One of the first things Charles II did upon his restoration to the throne in 1660 is pass the Indemnity and Oblivion Act. Michael Neufeld among others has shown in The Civil Wars After 1660 how these acts kicked off a top-down effort to erase public memory of the Civil War (during which a fourth of the population perished) and Interregnum Period, and minimize violent reprisals. Under the act, only 11 out of the 31 regicides were executed, and records were altered, or ‘obliterated’ to erase any sourcex of embarrassment. But the government’s enforcement of memory loss and its related control on information and record-keeping could only go so far on a societal scale. Consider only for example the failure of the King’s supposed “Surveyor of the Press”, Sir Roger L’Estrange, toward the end of the 60s, in suppressing the publication of seditious materials among groups who had been vocal during the war — non-comformists like the Quakers barely broke their stride in speaking, and publishing, their minds. Against that background, acts of God were much more effective than legislation: pestilence that killed a fourth of London, a fire that levelled the city and incinerated many of its books, archives, and artefacts that people might otherwise use to connect with the past.
Who is to say how people might develop, on top of that, their own behaviours of forgetting, their own coping mechanisms: whether it be going to the theatre obsessively, or drinking wine constantly, or focusing their telescope on Jupiter and churchgoing ladies alike? Novelty can sometimes be deeply therapeutic, and in a London that had been destroyed, there was nothing to do but start over and buy garish new things until the panic subsided and there was truly the time to rebuild.
This form of consumerist coping makes sense when paired with the epistemological optimism of institutions like the Royal Society, which Pepys was elected to in 1665 and president of in 1684: socialising around practices of observing new phenomena and conducting new experiments to re-calibrate an understanding of the way the world works is a wonderful way of moving forward. So too does it fit with his naval career and the expansion of the British Empire. The hunger for novelty to soften the traumas of the past seems, for Pepys, limitless. In The Invention of Improvement, Paul Slack describes it in different terms (indeed, in Pepys’ terms, or even at a later date Benjamin Franklin’s) that hunger becomes about “improvement” and “improvement came to rival and eventually replace alternative roads to better things, such as ‘reformation’ or ‘revolution’. Instead, the condition of England would be bettered by gradual and piecemeal change.”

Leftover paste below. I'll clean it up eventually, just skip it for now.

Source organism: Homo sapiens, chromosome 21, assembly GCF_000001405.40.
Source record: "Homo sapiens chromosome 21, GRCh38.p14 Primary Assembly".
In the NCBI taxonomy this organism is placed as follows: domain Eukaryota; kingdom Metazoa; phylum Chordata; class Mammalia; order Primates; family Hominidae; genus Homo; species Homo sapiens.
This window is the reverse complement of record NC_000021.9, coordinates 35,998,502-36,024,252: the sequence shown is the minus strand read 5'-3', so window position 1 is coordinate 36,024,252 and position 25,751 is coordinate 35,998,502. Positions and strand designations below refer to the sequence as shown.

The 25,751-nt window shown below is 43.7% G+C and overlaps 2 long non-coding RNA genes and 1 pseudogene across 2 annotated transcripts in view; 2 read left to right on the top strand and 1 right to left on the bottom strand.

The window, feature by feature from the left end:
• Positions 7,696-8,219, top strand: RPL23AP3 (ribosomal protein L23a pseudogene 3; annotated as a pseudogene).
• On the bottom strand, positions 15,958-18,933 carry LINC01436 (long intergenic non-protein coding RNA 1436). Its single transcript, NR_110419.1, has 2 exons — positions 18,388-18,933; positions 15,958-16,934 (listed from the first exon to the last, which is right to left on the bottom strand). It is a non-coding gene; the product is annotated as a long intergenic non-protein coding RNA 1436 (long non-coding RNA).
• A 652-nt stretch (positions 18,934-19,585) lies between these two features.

That Pepys employed each of these strategies, and was involved in each of these scenes — cultural, scientific, political— is a testament to his privileged position: he had worked hard to make the money that allowed him to repeatedly make the best of bad situations. While he leaves an astonishing paper trail, one that makes it easy forget his limits as one man with one perspective (“History’s greatest witness,” the exhibition billboard proclaims), he is not alone in his habits or his emergency spending power. In that case: is the Restoration the first time in English history when it was possible to medicate trauma with material consumption? Did the combination of failed revolution, bubonic plague, and destructive flames create the ideal conditions for retail therapy? As Thomas Browne writes in the the preface to Pseudodoxia Epidemica (1646): “Knowledge is made by oblivion, and to purchase a clear and warrantable body of Truth, we must forget and part with much we know.” Over-accumulation of new things serves a similar purpose. And walking through the exhibition has nearly that effect: the dramatic scenes of destruction at the beginning are almost blotted out by the lustre of fine cutlery and maritime instruments featured at the end. The pocket atlases and telescopes and seascape paintings that conclude the exhibition ask of us to look almost anywhere other than at the immediate surroundings, as Pepys himself seems to have done, with tireless optimism.
Samuel Pepys: Plague, Fire, Revolution is on at the National Maritime Museum, London, until March 28, 2016.